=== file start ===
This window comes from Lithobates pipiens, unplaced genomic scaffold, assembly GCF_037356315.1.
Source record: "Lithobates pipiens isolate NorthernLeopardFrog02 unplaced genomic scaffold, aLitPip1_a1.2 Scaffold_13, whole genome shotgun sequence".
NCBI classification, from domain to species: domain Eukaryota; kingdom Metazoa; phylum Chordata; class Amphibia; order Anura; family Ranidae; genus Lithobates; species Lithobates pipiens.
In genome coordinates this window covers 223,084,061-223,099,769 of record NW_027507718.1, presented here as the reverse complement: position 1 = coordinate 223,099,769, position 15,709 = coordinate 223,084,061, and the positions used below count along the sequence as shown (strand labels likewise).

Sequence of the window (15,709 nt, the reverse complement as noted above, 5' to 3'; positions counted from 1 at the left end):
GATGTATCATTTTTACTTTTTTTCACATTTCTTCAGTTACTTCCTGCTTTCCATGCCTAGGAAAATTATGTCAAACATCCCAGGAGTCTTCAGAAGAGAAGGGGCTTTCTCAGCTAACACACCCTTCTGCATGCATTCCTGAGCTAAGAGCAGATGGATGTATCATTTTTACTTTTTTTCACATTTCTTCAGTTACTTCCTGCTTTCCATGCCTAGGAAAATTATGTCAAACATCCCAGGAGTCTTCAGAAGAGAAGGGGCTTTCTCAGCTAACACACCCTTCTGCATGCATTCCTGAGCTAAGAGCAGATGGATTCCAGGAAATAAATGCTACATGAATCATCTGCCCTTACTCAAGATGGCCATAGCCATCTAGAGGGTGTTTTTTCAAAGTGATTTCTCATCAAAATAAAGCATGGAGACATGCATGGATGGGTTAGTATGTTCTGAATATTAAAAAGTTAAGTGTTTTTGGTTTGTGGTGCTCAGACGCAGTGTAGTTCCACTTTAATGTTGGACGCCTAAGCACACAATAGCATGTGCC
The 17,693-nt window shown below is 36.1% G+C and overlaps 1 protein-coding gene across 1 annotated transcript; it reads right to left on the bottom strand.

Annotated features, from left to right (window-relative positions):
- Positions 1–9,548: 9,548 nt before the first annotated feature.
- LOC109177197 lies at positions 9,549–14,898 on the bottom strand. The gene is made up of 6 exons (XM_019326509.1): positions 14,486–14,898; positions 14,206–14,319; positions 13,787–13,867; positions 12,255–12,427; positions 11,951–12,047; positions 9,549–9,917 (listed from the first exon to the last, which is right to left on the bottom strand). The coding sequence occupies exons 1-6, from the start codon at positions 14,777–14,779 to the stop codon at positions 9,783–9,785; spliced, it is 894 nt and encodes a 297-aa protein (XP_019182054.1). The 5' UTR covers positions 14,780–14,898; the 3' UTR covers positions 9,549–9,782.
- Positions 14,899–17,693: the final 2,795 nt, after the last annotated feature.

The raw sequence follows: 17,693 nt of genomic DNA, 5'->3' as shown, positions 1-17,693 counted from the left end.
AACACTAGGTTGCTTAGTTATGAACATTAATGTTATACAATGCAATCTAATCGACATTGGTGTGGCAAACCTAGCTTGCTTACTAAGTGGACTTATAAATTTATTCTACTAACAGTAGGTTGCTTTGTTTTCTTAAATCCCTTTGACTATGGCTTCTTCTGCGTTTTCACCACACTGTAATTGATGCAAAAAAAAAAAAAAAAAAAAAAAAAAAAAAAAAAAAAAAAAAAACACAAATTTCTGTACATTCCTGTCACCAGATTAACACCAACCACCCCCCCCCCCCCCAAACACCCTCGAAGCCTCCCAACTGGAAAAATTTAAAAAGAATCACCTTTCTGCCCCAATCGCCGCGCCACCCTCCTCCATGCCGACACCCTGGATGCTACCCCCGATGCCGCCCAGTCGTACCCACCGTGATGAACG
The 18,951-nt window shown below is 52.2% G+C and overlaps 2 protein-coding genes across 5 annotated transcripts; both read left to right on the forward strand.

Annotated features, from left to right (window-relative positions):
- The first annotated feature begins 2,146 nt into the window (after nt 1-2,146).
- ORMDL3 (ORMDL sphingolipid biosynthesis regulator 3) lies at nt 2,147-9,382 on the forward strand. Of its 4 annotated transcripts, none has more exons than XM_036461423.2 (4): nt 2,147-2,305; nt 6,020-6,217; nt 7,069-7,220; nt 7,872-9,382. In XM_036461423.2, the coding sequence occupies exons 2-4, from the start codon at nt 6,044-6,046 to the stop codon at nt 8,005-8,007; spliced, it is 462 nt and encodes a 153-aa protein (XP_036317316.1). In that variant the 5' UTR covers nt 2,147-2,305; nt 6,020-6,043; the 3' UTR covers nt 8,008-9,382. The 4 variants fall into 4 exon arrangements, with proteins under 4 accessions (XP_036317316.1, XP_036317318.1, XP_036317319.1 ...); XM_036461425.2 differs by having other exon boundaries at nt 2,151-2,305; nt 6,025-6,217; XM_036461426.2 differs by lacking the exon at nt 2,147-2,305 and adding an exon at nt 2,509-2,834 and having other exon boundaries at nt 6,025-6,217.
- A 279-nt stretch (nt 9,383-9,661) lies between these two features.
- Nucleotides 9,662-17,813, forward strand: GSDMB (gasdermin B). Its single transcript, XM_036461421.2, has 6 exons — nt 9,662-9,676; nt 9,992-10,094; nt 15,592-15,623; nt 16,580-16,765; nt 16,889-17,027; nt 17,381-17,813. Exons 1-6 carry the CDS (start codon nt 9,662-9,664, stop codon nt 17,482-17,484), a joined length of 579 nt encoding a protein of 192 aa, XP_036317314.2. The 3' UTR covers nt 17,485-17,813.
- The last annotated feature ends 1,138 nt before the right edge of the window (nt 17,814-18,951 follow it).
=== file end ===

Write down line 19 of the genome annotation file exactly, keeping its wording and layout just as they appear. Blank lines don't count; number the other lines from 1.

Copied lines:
- Nucleotides 9,662-17,813, forward strand: GSDMB (gasdermin B). Its single transcript, XM_036461421.2, has 6 exons — nt 9,662-9,676; nt 9,992-10,094; nt 15,592-15,623; nt 16,580-16,765; nt 16,889-17,027; nt 17,381-17,813. Exons 1-6 carry the CDS (start codon nt 9,662-9,664, stop codon nt 17,482-17,484), a joined length of 579 nt encoding a protein of 192 aa, XP_036317314.2. The 3' UTR covers nt 17,485-17,813.